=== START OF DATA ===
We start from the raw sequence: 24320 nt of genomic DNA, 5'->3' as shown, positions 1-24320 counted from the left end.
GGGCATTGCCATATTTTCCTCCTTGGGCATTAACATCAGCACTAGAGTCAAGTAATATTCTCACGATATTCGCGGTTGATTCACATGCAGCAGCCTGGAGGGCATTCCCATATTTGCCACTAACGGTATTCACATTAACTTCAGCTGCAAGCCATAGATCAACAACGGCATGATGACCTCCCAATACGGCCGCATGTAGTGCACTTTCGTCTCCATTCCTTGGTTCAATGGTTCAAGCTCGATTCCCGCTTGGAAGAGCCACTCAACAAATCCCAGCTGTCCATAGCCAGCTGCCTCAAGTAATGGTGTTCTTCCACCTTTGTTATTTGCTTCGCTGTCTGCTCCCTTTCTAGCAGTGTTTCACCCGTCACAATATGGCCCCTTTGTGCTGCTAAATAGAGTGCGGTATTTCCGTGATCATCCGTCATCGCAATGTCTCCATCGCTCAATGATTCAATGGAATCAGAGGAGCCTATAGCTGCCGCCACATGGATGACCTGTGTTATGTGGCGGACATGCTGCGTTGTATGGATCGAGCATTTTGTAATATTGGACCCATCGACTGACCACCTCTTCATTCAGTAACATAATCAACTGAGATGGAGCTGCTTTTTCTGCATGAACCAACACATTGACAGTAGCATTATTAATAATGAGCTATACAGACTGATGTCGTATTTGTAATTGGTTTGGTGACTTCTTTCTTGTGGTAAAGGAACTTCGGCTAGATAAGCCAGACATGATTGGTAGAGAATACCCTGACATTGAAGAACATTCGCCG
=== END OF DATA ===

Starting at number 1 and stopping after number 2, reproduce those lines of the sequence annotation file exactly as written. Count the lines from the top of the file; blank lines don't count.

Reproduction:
We start from the raw sequence: 24320 nt of genomic DNA, 5'->3' as shown, positions 1-24320 counted from the left end.
GGGCATTGCCATATTTTCCTCCTTGGGCATTAACATCAGCACTAGAGTCAAGTAATATTCTCACGATATTCGCGGTTGATTCACATGCAGCAGCCTGGAGGGCATTCCCATATTTGCCACTAACGGTATTCACATTAACTTCAGCTGCAAGCCATAGATCAACAACGGCATGATGACCTCCCAATACGGCCGCATGTAGTGCACTTTCGTCTCCATTCCTTGGTTCAATGGTTCAAGCTCGATTCCCGCTTGGAAGAGCCACTCAACAAATCCCAGCTGTCCATAGCCAGCTGCCTCAAGTAATGGTGTTCTTCCACCTTTGTTATTTGCTTCGCTGTCTGCTCCCTTTCTAGCAGTGTTTCACCCGTCACAATATGGCCCCTTTGTGCTGCTAAATAGAGTGCGGTATTTCCGTGATCATCCGTCATCGCAATGTCTCCATCGCTCAATGATTCAATGGAATCAGAGGAGCCTATAGCTGCCGCCACATGGATGACCTGTGTTATGTGGCGGACATGCTGCGTTGTATGGATCGAGCATTTTGTAATATTGGACCCATCGACTGACCACCTCTTCATTCAGTAACATAATCAACTGAGATGGAGCTGCTTTTTCTGCATGAACCAACACATTGACAGTAGCATTATTAATAATGAGCTATACAGACTGATGTCGTATTTGTAATTGGTTTGGTGACTTCTTTCTTGTGGTAAAGGAACTTCGGCTAGATAAGCCAGACATGATTGGTAGAGAATACCCTGACATTGAAGAACATTCGCCG